The Canola Council of Canada agronomy team has put together five science-based agronomy actions that will show the biggest improvements for farm profitability, sustainability and productivity for canola growers.

5 CCC Agronomy Priorities for Canada

1. Use 4R nutrient management practices

All farms will benefit from applying the right fertilizer products at the right rate, right time and right place to improve yield, reduce losses and increase profits. A balanced crop nutrition plan applied at the right rate for each field or each zone within fields can improve economic and environmental sustainability of canola. Discover more science-based 4R practices at canolacouncil.org/4R.

Canola Council of Canada (CCC) agronomy specialists encourage farmers to use soil tests and set fertilizer rates based on soil test recommendations for their target yields. In the CCC grower survey from last winter, participants said fertilizer costs were a big barrier to profitability, and that probably hasn’t changed with higher fertilizer prices over the past few months. CCC fertilizer management messages are based on the 4R principles, which will help to improve nutrient use efficiency and return on investment from fertilizer.

2. Choose the best seed traits for each field

CCC agronomy specialists encourage farmers to make seed decisions based on the best traits for each field. This can include disease resistance, days to maturity, pod-shatter resistance and more. To weather-proof canola, choose cultivars that provide consistent high-yield performance in various conditions and pest scenarios. Use the tool at canolaperformancetrials.ca to compare cultivars.

Try new cultivars all the time. Seed companies provide excellent genetic solutions to many of the disease and harvest challenges, but those traits need proper stewardship to protect them. That means scouting. That also means rotation of genetic sources of resistance to help protect those valuable traits, including clubroot and blackleg resistance, from pathotype/race shifts within the field population.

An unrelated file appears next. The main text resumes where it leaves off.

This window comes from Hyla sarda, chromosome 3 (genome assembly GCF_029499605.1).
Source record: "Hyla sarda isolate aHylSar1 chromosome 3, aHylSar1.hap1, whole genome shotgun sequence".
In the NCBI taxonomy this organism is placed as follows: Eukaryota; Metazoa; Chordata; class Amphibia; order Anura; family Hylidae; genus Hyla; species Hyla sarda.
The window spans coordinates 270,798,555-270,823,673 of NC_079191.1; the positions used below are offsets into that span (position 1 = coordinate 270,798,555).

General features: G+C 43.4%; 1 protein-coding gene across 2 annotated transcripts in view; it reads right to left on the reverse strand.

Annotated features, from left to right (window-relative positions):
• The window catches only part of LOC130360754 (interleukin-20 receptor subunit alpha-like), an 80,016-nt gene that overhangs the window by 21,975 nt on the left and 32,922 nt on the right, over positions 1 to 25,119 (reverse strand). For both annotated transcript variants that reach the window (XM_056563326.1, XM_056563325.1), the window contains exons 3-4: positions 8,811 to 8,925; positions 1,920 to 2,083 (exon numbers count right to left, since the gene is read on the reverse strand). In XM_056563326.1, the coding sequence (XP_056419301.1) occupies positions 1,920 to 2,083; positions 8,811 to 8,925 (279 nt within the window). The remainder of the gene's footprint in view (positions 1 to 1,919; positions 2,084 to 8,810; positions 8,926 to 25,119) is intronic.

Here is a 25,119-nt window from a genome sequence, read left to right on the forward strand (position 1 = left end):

3. Achieve a uniform 5 to 8 plants per square foot

Two meta-analyses based on newer canola studies in Western Canada show that a stand with five to eight plants per square foot can maintain the yield potential of canola. Uniformity is also key. To reach maximum yield potential, a consistent and uniform plant stand across the entire field is required; furthermore, this will lead to consistent growth stage timing, which helps with pesticide application timing.

To set seeding rates that will achieve the target stand, use the calculators at canolacalculator.ca.

4. Identify and manage the top yield robbers

Canola growers can find all kinds of things in their fields. The key is to focus time and inputs on the most important yield loss factors. Scout regularly to see what pests, environmental factors or mechanical issues (seed placement, sprayer settings, etc.) cause the greatest loss for each field.

Participants in the CCC grower survey ranked flea beetles the pest of highest economic risk to canola in all regions. Sclerotinia stem rot was second everywhere except southwest Saskatchewan, which had herbicide-resistant weeds in second. The survey showed that top- yielding farmers are more likely to spray fungicide for sclerotinia stem rot. This makes logical sense, given that conditions favourable for sclerotinia are also favourable for higher yields. CCC agronomy specialists want to make it as easy as possible to make the right fungicide decision on every field, every year.

Find scouting and management tips for flea beetles, sclerotinia stem rot and all other major pests in the Diseases, Weeds and Insects chapters at canolaencyclopedia.ca.

5. Every seed is sacred: Deliver them all

The ideal is to deliver every seed at No.1 grade, and leave none behind. To do this, give all seeds time to mature, harvest with minimal losses and store canola without spoilage. The Harvest and Storage chapters at canolaencyclopedia.ca have tips for these objectives.

Grower survey results suggest that canola growers, in general, may achieve yield improvement through later swathing. The survey also showed that straight cutting is associated with higher yields for survey respondents who farm in the southwest Prairies.